The first up, Jean-Philippe Rameau’s Adonis took us as close as you can get to an evening in Versailles without the price tag. My friend and I scored the last two tickets to be had. This free-for-all packed the house as part of Peabody Opera’s tie-in with Free Fall Baltimore.
My main beef with Rameau wasn’t the music, but the dulled-down story that was rather stiffly acted by the singers and dancers of Peabody Opera and Peabody Preparatory. When dealing with jealous goddesses and ancient Greek tales, I guess any old goddesses will do. Rameau’s opera pits lusty Venus against chaste Diane. And Adonis, as portrayed by Benjamin Shaver, comes across as an abstemious disciple of the huntress who suddenly discovers he’s got sex organs (or as he sings to Venus: “You gave me a heart to love with”). His vocal range fared better than the flimsy part he was given.
The “actual” Adonis, according to Baltimore’s own mythology maven Edith Hamilton (going along with Ovid), sprung forth from Myrrha, who seduced her own father by trickery and then fled his wrath. Venus, taking pittance turned her into the fragrant gum tree. When father’s arrow pierced the trunk, Adonis sprang out.
That would make a far more fantastic opera, don’t you think? But the story goes on: Venus “abducts” the babe and takes him down to the Underworld in a chest so that no other gods or goddesses my look upon him. But goddess of the Underworld, Proserpine peeks. The comely Adonis equally enchants her. So, by order of Zeus, each gets to have Adonis for a portion of the year. Call it joint custody. And all goes swimmingly until Diane gets mad and sends a boar after his arse… or else, Venus’ sometimes lover, Mars gets jealous and dispatches the rival.
But such a plot would not do for Jean-Philippe and the French court. Boars are to be hunted by King Louis XV, not brought into the palace. L’Amour must reign triumphant, with all garland-bedecked and singing in unison of love.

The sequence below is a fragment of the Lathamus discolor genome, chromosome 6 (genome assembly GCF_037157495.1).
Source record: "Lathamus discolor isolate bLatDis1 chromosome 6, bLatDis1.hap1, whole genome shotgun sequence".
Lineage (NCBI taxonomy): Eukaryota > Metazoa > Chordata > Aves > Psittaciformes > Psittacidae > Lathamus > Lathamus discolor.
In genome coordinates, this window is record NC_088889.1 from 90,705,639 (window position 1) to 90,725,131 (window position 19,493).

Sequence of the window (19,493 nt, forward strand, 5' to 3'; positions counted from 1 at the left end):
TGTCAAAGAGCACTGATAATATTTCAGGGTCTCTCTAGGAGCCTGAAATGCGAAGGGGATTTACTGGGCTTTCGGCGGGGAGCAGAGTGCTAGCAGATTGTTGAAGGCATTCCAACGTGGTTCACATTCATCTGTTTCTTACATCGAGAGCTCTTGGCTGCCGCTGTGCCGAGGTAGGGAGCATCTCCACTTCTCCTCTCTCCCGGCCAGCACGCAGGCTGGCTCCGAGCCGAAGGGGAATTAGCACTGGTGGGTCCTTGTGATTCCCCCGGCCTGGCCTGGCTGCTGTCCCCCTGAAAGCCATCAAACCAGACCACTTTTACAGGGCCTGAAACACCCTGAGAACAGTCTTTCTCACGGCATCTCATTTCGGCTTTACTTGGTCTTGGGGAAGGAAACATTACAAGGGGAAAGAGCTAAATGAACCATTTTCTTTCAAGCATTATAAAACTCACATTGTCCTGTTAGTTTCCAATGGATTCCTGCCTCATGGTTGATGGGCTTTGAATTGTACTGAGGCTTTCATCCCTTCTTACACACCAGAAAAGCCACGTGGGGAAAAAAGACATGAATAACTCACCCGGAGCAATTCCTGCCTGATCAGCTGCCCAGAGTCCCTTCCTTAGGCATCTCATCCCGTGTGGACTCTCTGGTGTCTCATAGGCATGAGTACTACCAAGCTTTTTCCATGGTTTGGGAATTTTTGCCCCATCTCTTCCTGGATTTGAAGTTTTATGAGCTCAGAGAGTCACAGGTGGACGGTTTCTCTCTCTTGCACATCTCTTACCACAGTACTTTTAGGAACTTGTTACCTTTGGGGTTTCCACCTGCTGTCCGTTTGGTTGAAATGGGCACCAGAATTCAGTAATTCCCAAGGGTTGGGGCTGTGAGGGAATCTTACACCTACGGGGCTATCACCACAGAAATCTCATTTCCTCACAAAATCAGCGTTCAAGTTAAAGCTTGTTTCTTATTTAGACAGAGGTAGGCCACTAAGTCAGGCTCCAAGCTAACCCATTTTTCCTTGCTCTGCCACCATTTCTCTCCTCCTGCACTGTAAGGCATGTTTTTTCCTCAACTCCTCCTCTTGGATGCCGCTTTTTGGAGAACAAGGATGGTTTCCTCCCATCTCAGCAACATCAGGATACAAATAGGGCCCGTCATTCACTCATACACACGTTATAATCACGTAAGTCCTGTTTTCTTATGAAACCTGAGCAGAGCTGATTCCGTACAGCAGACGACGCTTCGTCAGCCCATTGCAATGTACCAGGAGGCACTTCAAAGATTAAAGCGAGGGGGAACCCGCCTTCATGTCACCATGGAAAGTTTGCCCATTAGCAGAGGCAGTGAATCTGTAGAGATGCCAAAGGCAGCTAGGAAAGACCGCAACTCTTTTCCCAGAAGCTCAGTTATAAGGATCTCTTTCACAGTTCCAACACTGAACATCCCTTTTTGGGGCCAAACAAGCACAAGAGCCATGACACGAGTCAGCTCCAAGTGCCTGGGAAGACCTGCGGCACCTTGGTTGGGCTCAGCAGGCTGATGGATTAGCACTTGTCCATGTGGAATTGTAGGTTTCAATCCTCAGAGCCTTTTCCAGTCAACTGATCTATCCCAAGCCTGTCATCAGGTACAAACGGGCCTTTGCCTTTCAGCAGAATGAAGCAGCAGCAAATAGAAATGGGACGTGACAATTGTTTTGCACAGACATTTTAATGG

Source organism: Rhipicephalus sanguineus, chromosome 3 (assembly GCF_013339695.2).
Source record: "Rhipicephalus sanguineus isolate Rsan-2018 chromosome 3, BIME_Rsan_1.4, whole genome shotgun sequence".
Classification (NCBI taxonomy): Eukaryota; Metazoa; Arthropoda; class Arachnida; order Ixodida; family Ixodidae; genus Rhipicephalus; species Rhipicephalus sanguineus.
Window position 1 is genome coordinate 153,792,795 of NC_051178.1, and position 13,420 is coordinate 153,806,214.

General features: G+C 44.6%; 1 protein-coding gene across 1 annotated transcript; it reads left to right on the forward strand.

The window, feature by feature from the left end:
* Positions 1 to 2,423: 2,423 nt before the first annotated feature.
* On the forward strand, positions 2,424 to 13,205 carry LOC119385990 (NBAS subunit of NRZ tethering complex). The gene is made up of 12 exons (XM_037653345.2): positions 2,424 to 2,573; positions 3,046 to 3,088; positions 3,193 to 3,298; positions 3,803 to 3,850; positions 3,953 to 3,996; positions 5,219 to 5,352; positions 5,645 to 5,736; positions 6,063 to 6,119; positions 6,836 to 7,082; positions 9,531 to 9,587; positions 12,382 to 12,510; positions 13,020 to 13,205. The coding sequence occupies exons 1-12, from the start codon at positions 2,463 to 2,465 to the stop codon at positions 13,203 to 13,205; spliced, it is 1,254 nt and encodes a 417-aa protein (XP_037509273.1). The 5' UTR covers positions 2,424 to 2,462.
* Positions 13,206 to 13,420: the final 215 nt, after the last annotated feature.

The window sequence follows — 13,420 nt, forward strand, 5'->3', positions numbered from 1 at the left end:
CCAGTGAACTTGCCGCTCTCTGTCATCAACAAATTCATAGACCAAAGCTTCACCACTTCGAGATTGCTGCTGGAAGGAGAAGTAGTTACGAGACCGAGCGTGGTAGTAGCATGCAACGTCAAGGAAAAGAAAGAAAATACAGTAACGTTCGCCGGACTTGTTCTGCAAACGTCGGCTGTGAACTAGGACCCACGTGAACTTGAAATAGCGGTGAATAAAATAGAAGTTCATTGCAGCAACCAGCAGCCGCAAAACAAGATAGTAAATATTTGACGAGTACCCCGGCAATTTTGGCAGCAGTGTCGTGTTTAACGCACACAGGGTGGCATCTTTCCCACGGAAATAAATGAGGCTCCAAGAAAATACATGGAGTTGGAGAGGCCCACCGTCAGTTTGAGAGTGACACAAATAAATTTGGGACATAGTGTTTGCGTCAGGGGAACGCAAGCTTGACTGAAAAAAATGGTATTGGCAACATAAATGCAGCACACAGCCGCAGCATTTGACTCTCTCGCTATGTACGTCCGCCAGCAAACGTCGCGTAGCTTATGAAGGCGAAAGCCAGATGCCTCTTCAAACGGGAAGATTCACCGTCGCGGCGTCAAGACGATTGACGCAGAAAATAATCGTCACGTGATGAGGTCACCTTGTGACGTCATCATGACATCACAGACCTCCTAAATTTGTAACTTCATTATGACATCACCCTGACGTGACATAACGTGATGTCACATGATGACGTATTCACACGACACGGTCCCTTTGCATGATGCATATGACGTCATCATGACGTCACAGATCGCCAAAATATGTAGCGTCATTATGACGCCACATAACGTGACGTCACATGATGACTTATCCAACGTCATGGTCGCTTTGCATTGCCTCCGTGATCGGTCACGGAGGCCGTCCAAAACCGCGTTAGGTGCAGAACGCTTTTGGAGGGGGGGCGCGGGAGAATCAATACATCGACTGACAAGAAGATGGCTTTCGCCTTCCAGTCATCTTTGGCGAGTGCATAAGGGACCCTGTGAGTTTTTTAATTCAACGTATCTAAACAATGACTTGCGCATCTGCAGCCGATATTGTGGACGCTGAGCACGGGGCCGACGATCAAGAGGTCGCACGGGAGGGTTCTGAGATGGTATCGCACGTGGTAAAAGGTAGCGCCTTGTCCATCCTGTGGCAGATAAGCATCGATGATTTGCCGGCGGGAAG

The opera orchestra, under the conducting of Adam Pearl, was not without flaws. One of the violins seemed a little overcome and almost wheezy. However, I’d welcome every possible chance to hear more Rameau, especially since the revival of his music has only heated up since the 20th century.
Going forward a few years, vaulted into the contemporary life of 1759 but loosely dressed to seem present day, singers deliver the chansons of The Drunk Reformed. This Parisian love-comedy, reformed for Vienna audiences by composer Christoph Willibald von Gluck, gave the evening a good-natured tarnish of living in a Baroque painting by Franz Hals. Rolling and ridiculous arias build toward a trick-filled ending that does involve the Underworld we needed above. The Drunk is tricked into thinking he has died. His wife and niece play the Furies, shrouded in black veil. Consider the scene to be a funhouse mirror of the ending scene of Mozart’s Don Giovanni (which was, in fact, the later composition, originally called The Reprobate Punished). In Gluck’s work, the niece’s true love dons mask to play the punisher. In Don Giovanni, we have unbidden entrance of a massive stone statue, who condemns the rake to the fiery pit.
The spousal abuse theme grew stronger as the evening progressed. First, Love turns you into a tree. Second, Love marries you to a drunk (or tries to). Third, Love ends up getting you a spouse (or maybe even two) who “punish in proportion to their love.” Rita, by Donizetti, turns the usual romantic comedy plot on its head: two men fight to NOT win the woman.
The story opens with Rita’s first aria, sung by vixen-in-red Solen Mainguené. She was the first soprano whose voice dared test the reach of the outer audience and the balcony… thus the first to get performance-interrupting applause. Peabody Opera was holding it all back for the third opera. The night’s two piano accompanists, Ta-Wei Tsai (for Gluck) and John Wilson, gave the sprightly verve to back the singers well and up the energy in the hall.
Excellently timed slapstick ruled Rita’s stage — like devilish embraces Husband No.1 uses to grasp at the marriage contract tucked next to his wife’s breast. Good character acting couched uneven French pronunciation. Peppe, Rita’s Husband No. 2, seeing he “lost” his wife to her original spouse, executed a deft mid-air leap of which the Peabody Prep nymphs in the first opera should be jealous. Curtis Bannister’s clowning will take him far. Here the real fire of operatic joys began to catch. The crowded hall left happy. Would not say that I heard a true leading-man among the bunch, but heck, these are college kids! And it’s a free performance!
In case my mythological detour whetted your appetite: there is in fact a Myrrha – for three sopranos and a male choir. Composer Kristin Kuster debuted the work at Carnegie Hall back in 2006. The New York Times’ Allan Kozinn said Kuster’s choral writing “has an invitingly tart edge.”
MP3: Kristin Kuster – Excerpt from Myrrha (2006)
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